‘Putting Up: A Seasonal Guide to Canning in the Southern Tradition’
by Stephen Palmer Dowdney
Gibbs Smith — 2008
You know how your friend’s cousin’s boyfriend’s grandma, like, totally killed a neighbor by innocently giving her a batch of her home-canned beans that oops, turned out to have a touch of the botulism? That’s never going to happen to you. Not on Steve Dowdney’s watch.
This can-vangelist has culled years of his own know-how, as well as the collective wisdom of generations of Southern cooks, into a rigorous, nigh-on religious canning primer. The recipes are solid — almost a shade clinical — but the opening chapter, packed with equipment tips, altitude and pH charts, preparation terms and step-by-step best practices, could be a stand-alone manual, not to mention the only one you’d ever need to buy.
Takeaway tips: Says Dowdney, “Canning is not rocket science. Thus far you have encountered terms like acidity, pH, conductivity and density, but these are only the jargon of the trade. Canning is as easy as boiling water, but it’s more fun and far more rewarding.”
He’s right. While it might initially be a shade daunting to pick up pH paper along with your produce, it quickly becomes second nature and adds a level of reassurance that your red tomato relish isn’t going to be anyone’s final bite.
Quality of pictures: Really lovely, but there’s one issue. Some of us are rough on our cookbooks. Yup, we could be a tad tidier, but really — they should be able to stand up to a little bit of shmutz. Not so in this case, or at least in the first edition copy we used. A bit of sugary pickling brine caused the glossy pages to weld together and then flake apart when pried open, leaving the recipes we’d used only semi-readable and the sumptuous images all shredded up.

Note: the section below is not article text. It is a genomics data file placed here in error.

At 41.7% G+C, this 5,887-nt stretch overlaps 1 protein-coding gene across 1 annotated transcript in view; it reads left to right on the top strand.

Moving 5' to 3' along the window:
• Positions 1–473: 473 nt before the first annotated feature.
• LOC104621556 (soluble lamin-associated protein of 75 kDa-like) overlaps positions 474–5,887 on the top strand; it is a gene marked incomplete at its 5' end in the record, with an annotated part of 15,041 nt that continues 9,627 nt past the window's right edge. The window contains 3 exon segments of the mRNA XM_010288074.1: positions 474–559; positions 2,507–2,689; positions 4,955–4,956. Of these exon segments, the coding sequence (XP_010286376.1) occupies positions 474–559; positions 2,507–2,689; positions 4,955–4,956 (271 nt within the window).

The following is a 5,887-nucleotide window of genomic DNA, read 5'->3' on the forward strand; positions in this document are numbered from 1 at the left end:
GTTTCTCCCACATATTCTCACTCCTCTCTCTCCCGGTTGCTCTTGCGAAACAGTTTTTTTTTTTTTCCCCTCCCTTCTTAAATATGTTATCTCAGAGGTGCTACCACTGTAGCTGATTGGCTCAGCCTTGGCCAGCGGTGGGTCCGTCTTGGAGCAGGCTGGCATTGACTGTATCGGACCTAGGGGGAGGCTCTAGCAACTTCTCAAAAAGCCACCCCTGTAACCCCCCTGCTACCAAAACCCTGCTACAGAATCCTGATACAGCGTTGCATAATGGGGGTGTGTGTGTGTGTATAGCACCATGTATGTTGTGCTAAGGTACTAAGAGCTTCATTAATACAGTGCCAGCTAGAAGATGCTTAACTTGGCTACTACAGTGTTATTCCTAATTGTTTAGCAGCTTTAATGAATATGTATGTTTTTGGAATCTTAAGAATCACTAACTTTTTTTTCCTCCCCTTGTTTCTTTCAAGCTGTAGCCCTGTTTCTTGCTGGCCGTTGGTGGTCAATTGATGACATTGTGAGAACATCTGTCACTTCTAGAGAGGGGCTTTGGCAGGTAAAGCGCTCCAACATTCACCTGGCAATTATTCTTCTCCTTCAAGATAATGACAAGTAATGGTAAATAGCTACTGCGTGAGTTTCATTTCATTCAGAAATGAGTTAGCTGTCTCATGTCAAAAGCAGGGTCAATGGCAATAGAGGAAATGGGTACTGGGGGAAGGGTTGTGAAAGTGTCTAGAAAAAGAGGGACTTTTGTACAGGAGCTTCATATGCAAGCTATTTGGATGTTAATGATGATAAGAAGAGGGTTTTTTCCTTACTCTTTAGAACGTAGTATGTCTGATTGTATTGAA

We’re hoping for a more forgiving paper stock on future editions because really — we’re not gonna get any neater.
We tested: Dilled String Beans, Watermelon Rind Pickles and Hot Chow-Chow
The recipes were all quite straightforward, easy to source and simple to follow. While the beans will still need a few weeks to properly pickle, we’ve been dreaming of the “Dirty Dilly Martini” teased in the headnote every time we spy the jar. Watermelon rind pickles, crisped with canning lime, maintained a pleasant snap and soaked up warm spice notes from a clove and allspice infusion in the cooking, and a month’s jar time with a cinnamon stick.
And the hot chow-chow. Holy heck, that chow-chow. While the combo itself varies wildly throughout the south, this version boasts red cabbage, tomatoes, bell peppers, onions and practically a peck of eye-watering peppers. The one element missing? A spoon built right in. Could have used that when a friend stopped by and we downed most of the half-pint jar in a sitting.
Worth the investment: Yes. It’s for your own good. Just keep it neat.
Originally published at Slashfood